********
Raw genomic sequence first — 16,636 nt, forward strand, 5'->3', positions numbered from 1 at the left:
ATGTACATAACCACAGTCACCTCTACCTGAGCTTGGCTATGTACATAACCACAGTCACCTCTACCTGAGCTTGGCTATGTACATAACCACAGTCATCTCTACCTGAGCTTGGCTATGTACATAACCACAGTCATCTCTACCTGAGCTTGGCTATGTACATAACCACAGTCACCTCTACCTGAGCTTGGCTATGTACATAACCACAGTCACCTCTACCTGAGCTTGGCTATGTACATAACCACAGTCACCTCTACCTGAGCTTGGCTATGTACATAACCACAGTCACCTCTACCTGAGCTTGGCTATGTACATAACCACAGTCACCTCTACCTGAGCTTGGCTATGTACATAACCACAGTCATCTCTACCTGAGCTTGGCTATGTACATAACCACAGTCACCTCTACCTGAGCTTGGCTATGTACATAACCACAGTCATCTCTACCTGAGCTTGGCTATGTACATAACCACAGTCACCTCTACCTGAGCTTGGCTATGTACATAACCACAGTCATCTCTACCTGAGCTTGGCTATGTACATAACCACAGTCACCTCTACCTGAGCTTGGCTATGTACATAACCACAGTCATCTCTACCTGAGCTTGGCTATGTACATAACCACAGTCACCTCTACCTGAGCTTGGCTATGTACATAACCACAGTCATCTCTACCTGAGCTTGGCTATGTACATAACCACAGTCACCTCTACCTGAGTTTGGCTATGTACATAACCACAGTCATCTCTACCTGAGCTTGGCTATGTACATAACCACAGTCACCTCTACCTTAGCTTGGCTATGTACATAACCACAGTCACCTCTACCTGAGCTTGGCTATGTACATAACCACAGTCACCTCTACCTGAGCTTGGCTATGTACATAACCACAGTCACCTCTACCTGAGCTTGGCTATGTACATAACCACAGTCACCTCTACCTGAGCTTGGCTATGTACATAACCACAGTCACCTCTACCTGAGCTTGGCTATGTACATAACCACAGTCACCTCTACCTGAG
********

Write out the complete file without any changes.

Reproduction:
Raw genomic sequence first — 16,636 nt, forward strand, 5'->3', positions numbered from 1 at the left:
ATGTACATAACCACAGTCACCTCTACCTGAGCTTGGCTATGTACATAACCACAGTCACCTCTACCTGAGCTTGGCTATGTACATAACCACAGTCATCTCTACCTGAGCTTGGCTATGTACATAACCACAGTCATCTCTACCTGAGCTTGGCTATGTACATAACCACAGTCACCTCTACCTGAGCTTGGCTATGTACATAACCACAGTCACCTCTACCTGAGCTTGGCTATGTACATAACCACAGTCACCTCTACCTGAGCTTGGCTATGTACATAACCACAGTCACCTCTACCTGAGCTTGGCTATGTACATAACCACAGTCACCTCTACCTGAGCTTGGCTATGTACATAACCACAGTCATCTCTACCTGAGCTTGGCTATGTACATAACCACAGTCACCTCTACCTGAGCTTGGCTATGTACATAACCACAGTCATCTCTACCTGAGCTTGGCTATGTACATAACCACAGTCACCTCTACCTGAGCTTGGCTATGTACATAACCACAGTCATCTCTACCTGAGCTTGGCTATGTACATAACCACAGTCACCTCTACCTGAGCTTGGCTATGTACATAACCACAGTCATCTCTACCTGAGCTTGGCTATGTACATAACCACAGTCACCTCTACCTGAGCTTGGCTATGTACATAACCACAGTCATCTCTACCTGAGCTTGGCTATGTACATAACCACAGTCACCTCTACCTGAGTTTGGCTATGTACATAACCACAGTCATCTCTACCTGAGCTTGGCTATGTACATAACCACAGTCACCTCTACCTTAGCTTGGCTATGTACATAACCACAGTCACCTCTACCTGAGCTTGGCTATGTACATAACCACAGTCACCTCTACCTGAGCTTGGCTATGTACATAACCACAGTCACCTCTACCTGAGCTTGGCTATGTACATAACCACAGTCACCTCTACCTGAGCTTGGCTATGTACATAACCACAGTCACCTCTACCTGAGCTTGGCTATGTACATAACCACAGTCACCTCTACCTGAG